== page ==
The clueless person’s guide to Sarawak
|Native Sabahan Erna is (not) Malay but loves Malay literature. Her hobbies: cats/gaming/blogging at ernamerin.com/Tweeting at @ernamh.|
MARCH 30 — Hello, West Malaysians! Most of you have not visited the lovely state of Sarawak though you at least know that it’s not in the peninsula.
If you don’t know that, I am afraid there is no help for you so stop reading.
For the rest of you, you first need to know the following fact. Remember it. Commit it to memory.
Kota Kinabalu is not in Sarawak. No. It is the capital of Sabah so please get your geography straight. There is no faster way to alienate an East Malaysian than by mixing up Kuching and Kota Kinabalu. Kota Kinabalu is in Sabah; Kuching is in Sarawak.
If you still find that hard to remember, imagine a big smiling fat cat in the chief minister’s office when you think of Sarawak. Geography teachers, feel free to thank me.
On to other essential facts for you West Malaysians to know so the natives will dislike you less.
1. Sarawak is the biggest state in Malaysia. 125,206 sq km. Sabah and Sarawak together form about 60 per cent of Malaysia’s total land mass. We like to believe that the concentration of idiots is more on your side, though. Perhaps we will send you over some orang utans to raise the collective IQ that has been brought down by all your politicians.
Also, do not call that Kinabatangan rep an ape. The apes will sue.
2. There is no “Bahasa Sarawak”. If you ask a native if they can speak Sarawak, they will look at you funny. There is, however, a funny colloquial kind of Malay some Sarawakians speak that is a funny mix of Brunei Malay. The natives will understand your Malay just fine.
A few words of the Sarawak Malay vocabulary:
Au: Yes (also used in Brunei)
Kedakya: Like that
Fun phrases to know: “Kenaknya kedakya?”, which means “Why is he/she like that?”, and “bulak kau” meaning “you’re making that up.”
3. Dayak is a collective term for more than one race. There are the land Dayaks or Bidayuh and the sea Dayaks, comprising the Iban. So please don’t assume everyone in Sarawak is a Dayak. There are also the Melanaus who may either be Muslim or non-Muslim, so do not make assumptions. On that note...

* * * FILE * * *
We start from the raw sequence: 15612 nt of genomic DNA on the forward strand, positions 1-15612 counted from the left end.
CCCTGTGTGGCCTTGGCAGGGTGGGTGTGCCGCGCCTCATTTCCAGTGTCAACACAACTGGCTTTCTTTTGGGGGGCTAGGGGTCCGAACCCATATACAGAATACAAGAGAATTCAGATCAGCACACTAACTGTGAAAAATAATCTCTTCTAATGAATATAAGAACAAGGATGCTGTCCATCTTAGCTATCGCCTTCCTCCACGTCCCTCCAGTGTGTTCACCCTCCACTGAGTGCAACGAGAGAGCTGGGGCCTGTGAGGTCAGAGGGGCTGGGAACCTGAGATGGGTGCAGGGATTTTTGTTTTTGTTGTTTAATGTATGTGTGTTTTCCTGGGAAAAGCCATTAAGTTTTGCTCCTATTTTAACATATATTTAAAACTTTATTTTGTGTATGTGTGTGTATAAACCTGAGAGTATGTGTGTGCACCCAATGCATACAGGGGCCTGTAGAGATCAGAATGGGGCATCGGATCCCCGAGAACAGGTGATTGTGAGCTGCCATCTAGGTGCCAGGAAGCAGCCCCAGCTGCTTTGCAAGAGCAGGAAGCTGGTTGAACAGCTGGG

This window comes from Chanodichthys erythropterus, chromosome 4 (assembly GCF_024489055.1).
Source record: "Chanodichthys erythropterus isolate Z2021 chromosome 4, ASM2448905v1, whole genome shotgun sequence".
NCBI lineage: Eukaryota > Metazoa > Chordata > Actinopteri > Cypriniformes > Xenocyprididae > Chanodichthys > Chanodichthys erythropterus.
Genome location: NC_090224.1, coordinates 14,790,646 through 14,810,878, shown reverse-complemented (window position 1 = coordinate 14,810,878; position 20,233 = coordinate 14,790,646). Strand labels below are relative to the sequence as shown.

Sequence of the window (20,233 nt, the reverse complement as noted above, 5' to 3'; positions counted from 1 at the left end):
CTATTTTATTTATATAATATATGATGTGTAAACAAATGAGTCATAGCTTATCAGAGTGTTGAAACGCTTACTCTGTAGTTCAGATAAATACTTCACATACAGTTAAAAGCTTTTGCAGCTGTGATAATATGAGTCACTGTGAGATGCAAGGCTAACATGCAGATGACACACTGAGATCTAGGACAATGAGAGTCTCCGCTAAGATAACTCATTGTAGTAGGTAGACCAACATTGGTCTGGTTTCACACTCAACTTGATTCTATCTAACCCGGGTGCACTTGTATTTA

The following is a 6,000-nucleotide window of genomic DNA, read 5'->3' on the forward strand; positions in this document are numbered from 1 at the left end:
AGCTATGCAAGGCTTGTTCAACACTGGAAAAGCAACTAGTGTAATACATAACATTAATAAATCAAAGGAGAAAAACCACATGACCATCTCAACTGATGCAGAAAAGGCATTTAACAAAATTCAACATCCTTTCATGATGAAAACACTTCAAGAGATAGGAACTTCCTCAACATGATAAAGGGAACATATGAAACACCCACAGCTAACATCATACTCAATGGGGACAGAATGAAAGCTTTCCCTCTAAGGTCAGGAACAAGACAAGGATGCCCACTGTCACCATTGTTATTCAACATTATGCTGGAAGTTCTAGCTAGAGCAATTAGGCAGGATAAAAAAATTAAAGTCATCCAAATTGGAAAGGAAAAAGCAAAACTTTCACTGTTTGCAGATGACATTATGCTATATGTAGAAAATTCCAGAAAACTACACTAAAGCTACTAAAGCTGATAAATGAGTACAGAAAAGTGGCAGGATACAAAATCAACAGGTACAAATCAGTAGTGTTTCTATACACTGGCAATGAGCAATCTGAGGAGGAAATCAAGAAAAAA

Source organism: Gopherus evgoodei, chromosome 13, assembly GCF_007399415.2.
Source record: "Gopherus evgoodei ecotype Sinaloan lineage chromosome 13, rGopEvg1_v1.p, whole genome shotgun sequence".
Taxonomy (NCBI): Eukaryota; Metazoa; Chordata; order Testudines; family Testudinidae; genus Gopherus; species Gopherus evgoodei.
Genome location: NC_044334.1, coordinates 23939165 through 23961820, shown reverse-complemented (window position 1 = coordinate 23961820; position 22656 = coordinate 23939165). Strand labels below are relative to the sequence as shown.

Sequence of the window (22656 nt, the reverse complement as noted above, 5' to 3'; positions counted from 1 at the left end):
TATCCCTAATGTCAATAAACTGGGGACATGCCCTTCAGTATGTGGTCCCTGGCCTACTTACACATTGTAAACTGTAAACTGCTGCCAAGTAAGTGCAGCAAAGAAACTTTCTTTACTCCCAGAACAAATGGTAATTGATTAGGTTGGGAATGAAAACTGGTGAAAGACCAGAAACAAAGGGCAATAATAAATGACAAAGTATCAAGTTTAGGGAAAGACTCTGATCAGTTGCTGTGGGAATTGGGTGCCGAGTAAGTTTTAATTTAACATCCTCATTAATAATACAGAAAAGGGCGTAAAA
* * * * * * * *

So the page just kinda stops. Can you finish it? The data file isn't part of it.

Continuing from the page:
4. Leave all your assumptions about race and appearance at the immigration counter. That tanned Sarawakian could be non-Muslim so don’t stare at him when he has char siew in Kuching. That fair-looking person could be Sarawakian Malay so please do not be shocked if she greets you with the traditional Muslim salam.
5. Don’t get a Dayak started on land rights. Unless you understand how native land rights work, be cautious when entering into a discussion with a local. The local paranoia about losing native land is so ingrained and, unfortunately, justified.
Sarawak is very much like a foreign country for most West Malaysians. The food is different, the landscape is different and you will find that besides the clean modernity of Kuching, the rest of Sarawak looks like a backwater
But despite the lack of development, do yourself a favour and do not talk down to the locals. I have worked with people who assume that East Malaysians are country hicks and “stupid.” Sarawakians are proud of their state, love their local food and are generally intolerant of idiots who treat them like idiots.
Like you would anywhere else in the world, in Sarawak be polite, don’t assume and try not to act like an imbecile. This writer will not be held responsible if you ignore this advice and find yourself in a ditch somewhere in what is left of Sarawak’s timber reserves.
* The views expressed here are the personal opinion of the columnist.